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Wisconsin Meets Brazil in Creative Music Video

What happens when Wisconsin winter meets Brazilian carnaval celebration, all during a pandemic? You get a new music video for Brazilian artist Paulo Padilha’s song, “Outro Carnaval,” featuring students and faculty at the University of Wisconsin-Stout playing alongside musicians in São Paulo.

This unique collaboration started over a year ago, in fall 2019, when Paulo Padilha and his band first traveled through Menomonie, Wisconsin, as part of a touring program called World Fest. Run by regional arts organization Arts Midwest with support from the Wisconsin Arts Board, World Fest connects international musicians to Midwestern communities and fosters understanding and appreciation for global differences.


Drone shot of UW-Stout Students from the Outro Carnaval Video

During that tour, Padilha connected with UW-Stout music faculty members Dr. Jerry Hui (Choir Director) and Dr. Aaron Durst (Band Director). Working together, they enlisted UW-Stout choir and band students to perform at Padilha’s concert at the Mabel Tainter Theatre in Menomonie.

Padilha and his band had planned another World Fest tour for 2020, but as borders closed due to the COVID-19 pandemic, it was clear that the tour would need to move online. Padilha reconnected with Hui and Durst to see if they might be interested in collaborating virtually.

“It’s lucky that we did have Paulo physically here back in September of 2019 when he visited Menomonie,” said Hui. Having already made this connection, Hui felt comfortable working with Padilha through the world’s new virtual “normal.” The professors proposed creating a music video for Padilha’s song “Outro Carnaval.”


UW-Stout Choir Students sing in the Outro Carnaval Video

Carnaval is an annual Brazilian festival which marks the beginning of Lent. It brings together the country’s varied cultural influences into two weeks full of parades, music, and dancing. It’s the most popular holiday in Brazil, and in pre-COVID times, drew millions of people to the country.

But Padilha’s “Outro Carnaval” is not a typical Brazillian carnaval song. Instead of the celebratory lyrics often associated with carnaval music, it highlights injustices that are currently taking place in Brazil. Padilha wrote the song after Brazil’s former culture minister directly quoted Nazi Germany’s propaganda chief Joseph Goebbels in a speech. The song’s message speaks to Padilha’s disagreement with the current Brazilian government and his dreams for the future.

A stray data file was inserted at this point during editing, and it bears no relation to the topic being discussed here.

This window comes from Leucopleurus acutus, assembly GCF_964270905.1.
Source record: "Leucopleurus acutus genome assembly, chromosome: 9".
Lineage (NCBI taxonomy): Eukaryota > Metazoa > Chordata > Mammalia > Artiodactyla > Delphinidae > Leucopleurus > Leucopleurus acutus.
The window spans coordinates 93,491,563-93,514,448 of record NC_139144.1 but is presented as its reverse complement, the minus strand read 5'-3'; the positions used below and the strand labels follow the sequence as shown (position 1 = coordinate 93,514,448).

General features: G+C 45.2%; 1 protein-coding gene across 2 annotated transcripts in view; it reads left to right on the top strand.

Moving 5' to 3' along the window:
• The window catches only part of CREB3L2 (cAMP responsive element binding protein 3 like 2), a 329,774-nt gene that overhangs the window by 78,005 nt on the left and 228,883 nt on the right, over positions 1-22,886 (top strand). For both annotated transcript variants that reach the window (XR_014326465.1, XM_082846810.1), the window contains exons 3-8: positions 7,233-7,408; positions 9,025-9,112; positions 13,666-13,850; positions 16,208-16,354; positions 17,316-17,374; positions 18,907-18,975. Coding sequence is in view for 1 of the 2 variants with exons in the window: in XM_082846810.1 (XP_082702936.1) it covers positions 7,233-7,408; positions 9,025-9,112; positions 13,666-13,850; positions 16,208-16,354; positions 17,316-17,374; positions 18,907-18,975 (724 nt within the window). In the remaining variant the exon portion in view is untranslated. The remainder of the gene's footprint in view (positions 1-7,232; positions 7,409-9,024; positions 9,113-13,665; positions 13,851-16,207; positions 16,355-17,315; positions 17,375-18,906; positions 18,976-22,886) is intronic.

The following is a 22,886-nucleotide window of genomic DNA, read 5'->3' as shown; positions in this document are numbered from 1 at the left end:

No, I’m not afraid of the darkness, I’m not
But I’m afraid of the clear disdain, that went beyond
No, I’ve already lived so many things in my life
But I don’t remember seeing the wound this way
- Lyrics from Outro Carnaval

At 16,400 residents, Menomonie is a relatively small town, and some UW-Stout students come from even smaller ones. Durst and Hui agree that building connections with international musicians can expand students’ perspectives and provide new insights into the lived experiences of people across the globe.

“If this was a university in a big city, we would have different groups coming in all the time, and there would be more opportunity to interact with global culture,” Durst said. “Any time you get an opportunity like this, you should take it, grab it, and experience it as much as you can.”

Hui hopes that this experience will spark curiosity in students. “It’s rare that we get to directly interact and collaborate with musicians internationally like this. You never know where these connections can take you.”


UW-Stout Band Students perform in the Outro Carnaval video

Virtual collaboration and new ways of rehearsing posed challenges. “At times, it was difficult and frustrating because of the distance,” said Durst. But, Durst and Hui adapted, writing new arrangements for their students and testing new ways to produce a socially-distanced performance.

According to students in the symphonic band and choir, the project was both challenging and fun. Having connected with Padilha in the past, they were excited to work with him again.


Drone shot of UW-Stout Students from the Outro Carnaval Video

Dannica Borchardt, a singer in UW-Stout Symphonic Choir and hospitality and tourism student, finds value in learning with Padilha and experiencing new music. “I’ve never had the opportunity to make international connections, especially through choir, which is something I’ve done for most of my life,” Borchardt said.

Clarinetist and science education student Megan Klaver said, “We got to try different [ways] of rehearsing and recording that we had never done before. A couple of semesters ago, Paulo came to UW-Stout, and we all sang and played together; it was a great example of unity. Even now, thousands of miles away, we [still] glimpsed that kind of unity.”

In the future, Padilha hopes to work on more collaborative projects throughout the U.S. and other countries. “It’s not just about music,” Padilha said. “It’s about making connections, too.”


UW Stout Students wave during a digital engagement with Paulo Padilha

A program of Arts Midwest, the 2019–2021 World Fest cycle is generously supported by the Wisconsin Arts Board, the National Endowment for the Arts, 3Mgives, the Kaufman Family Fund for Israeli Cultural Exchange, and the BNSF Railway Foundation.